“We need to understand every time you eat something you are eating the story behind that food.” – Josh Viertel
On Wednesday, SFUSA President Josh Viertel went in search of that story. He joined a group of leaders from national food organizations on a tour of Immokalee, Florida, the epicenter of this country’s industrial tomato industry. As reported on several Florida TV stations and news outlets up and down the Eastern seaboard, the Coalition of Immokalee Workers (CIW) led their visitors on an up-close tour of the dismal working and living conditions of the people who pick nearly 90 percent of the tomatoes eaten in the US.
Josh was quoted in the Naples Daily News saying: “This movement has been missing something fundamentally important. Today we are making that connection…Historically this movement has focused on the environment, health and preserving small farms. But we’ve completely missed the boat when it comes to work. Farmworkers need to be part of this movement.”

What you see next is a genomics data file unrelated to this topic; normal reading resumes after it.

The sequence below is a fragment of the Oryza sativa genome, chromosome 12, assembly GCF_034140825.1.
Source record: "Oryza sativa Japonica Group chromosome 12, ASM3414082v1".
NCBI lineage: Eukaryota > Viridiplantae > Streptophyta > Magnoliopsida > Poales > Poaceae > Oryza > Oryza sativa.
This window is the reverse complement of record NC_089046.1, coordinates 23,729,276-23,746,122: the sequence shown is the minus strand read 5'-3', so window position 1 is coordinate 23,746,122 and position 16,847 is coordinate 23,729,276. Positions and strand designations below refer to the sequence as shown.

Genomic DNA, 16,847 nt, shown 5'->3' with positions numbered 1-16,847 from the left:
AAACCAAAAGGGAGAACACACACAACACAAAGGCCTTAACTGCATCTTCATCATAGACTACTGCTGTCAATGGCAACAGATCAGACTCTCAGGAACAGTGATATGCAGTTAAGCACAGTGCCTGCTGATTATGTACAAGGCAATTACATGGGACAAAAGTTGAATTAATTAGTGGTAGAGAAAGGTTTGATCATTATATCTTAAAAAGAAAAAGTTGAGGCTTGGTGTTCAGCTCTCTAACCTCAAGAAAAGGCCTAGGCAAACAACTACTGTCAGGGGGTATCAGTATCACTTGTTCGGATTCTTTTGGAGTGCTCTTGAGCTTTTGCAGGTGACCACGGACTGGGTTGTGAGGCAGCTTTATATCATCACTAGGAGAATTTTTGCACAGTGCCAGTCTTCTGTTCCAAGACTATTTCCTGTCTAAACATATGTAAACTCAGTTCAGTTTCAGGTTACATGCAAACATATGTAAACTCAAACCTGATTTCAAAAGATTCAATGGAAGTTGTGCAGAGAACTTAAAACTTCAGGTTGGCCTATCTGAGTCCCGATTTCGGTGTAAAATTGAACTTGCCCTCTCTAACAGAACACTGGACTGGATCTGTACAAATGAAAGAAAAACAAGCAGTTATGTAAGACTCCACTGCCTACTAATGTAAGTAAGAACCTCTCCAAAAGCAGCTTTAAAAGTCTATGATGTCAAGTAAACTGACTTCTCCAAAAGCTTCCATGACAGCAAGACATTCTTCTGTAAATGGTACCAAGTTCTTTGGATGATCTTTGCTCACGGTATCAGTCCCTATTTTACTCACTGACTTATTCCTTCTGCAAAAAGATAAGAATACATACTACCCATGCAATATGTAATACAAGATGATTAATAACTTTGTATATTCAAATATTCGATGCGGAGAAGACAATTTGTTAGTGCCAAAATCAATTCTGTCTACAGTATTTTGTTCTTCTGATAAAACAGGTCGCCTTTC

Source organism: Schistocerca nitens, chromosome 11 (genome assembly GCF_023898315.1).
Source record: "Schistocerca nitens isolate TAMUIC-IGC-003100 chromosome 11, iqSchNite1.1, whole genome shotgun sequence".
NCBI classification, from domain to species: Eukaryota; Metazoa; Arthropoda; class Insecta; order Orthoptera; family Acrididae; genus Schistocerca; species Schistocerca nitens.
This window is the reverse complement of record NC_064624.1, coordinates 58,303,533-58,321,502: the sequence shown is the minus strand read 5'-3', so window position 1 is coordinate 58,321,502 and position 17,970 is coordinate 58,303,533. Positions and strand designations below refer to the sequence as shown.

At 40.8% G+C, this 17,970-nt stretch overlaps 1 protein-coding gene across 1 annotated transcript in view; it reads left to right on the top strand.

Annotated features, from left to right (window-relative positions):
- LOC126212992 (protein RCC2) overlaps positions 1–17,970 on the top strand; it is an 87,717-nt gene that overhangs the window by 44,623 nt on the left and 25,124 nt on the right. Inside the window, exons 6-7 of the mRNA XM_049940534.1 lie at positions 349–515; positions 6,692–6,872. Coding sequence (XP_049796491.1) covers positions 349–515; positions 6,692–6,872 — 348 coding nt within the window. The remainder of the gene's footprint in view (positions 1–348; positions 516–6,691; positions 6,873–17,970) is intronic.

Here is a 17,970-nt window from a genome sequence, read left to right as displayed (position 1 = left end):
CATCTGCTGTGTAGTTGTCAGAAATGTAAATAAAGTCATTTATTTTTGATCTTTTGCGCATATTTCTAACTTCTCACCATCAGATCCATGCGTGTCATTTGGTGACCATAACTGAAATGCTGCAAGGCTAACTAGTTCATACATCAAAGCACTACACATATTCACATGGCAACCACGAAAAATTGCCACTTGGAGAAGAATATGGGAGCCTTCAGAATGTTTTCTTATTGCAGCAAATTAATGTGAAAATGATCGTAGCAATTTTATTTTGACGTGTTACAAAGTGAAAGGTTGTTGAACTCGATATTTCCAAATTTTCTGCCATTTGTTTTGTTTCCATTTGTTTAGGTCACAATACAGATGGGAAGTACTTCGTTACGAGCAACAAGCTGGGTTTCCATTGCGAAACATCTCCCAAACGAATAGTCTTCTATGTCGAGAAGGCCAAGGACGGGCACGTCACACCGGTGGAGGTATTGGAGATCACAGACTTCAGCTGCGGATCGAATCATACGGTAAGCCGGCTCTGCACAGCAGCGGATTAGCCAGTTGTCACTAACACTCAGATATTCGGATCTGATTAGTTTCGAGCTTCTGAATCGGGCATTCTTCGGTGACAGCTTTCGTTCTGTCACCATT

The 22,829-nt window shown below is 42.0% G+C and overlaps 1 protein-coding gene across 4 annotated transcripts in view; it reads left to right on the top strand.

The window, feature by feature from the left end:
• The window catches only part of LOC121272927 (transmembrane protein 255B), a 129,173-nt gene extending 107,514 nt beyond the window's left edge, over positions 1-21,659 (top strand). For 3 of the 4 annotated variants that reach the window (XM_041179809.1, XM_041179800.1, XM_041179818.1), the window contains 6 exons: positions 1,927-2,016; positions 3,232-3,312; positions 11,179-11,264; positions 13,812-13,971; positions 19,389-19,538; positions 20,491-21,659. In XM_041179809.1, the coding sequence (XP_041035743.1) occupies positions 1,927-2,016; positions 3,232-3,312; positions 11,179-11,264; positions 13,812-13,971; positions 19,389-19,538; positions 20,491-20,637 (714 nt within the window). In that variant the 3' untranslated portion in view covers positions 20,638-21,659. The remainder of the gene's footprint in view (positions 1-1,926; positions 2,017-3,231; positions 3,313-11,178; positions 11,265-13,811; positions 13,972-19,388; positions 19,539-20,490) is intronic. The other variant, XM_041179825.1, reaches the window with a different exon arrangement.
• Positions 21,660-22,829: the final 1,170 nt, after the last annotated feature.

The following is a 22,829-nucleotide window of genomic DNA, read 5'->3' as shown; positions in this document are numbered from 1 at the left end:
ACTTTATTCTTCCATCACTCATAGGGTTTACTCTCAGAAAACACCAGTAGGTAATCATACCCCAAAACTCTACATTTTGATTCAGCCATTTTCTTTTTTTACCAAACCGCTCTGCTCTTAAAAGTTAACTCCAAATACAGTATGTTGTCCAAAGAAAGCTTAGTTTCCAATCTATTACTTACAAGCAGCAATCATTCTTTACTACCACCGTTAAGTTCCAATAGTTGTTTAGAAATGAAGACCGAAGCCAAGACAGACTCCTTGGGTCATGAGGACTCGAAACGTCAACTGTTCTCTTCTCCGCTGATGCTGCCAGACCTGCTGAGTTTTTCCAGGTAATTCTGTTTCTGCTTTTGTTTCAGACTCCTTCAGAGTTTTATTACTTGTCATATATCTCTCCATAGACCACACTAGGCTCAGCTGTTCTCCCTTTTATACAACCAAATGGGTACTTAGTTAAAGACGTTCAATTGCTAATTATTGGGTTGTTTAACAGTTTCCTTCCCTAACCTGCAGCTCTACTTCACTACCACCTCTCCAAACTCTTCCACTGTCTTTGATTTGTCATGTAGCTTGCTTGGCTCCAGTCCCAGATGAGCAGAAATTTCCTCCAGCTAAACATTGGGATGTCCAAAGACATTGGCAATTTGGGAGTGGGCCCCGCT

CIW and their Campaign for Fair Food has had many victories in the past year (which you can read about here on our blog, over at Gourmet in Barry Estabrook’s excellent piece, as well as Tom Philpott’s coverage over at Grist; their most recent efforts are aimed at the Florida Tomato Growers Exchange, who are blocking the penny per pound increase, as well as at Florida Governor Crist, who has refused to pursue federal slavery prosecutions, or even acknowledge the conditions in Immokalee as “slavery.”
To sign CIW’s petition to Governor Crist, click here.
To read coverage in the Fort Meyers news-press, in which Slow Food Southwest Florida chapter leader Rose O’Dell King is quoted, click here.
To read author Raj Patel’s take on the visit, click here.
For an article called “Why the Slow Food Movement Needs to Help Stop America’s Slave Labor,” click here.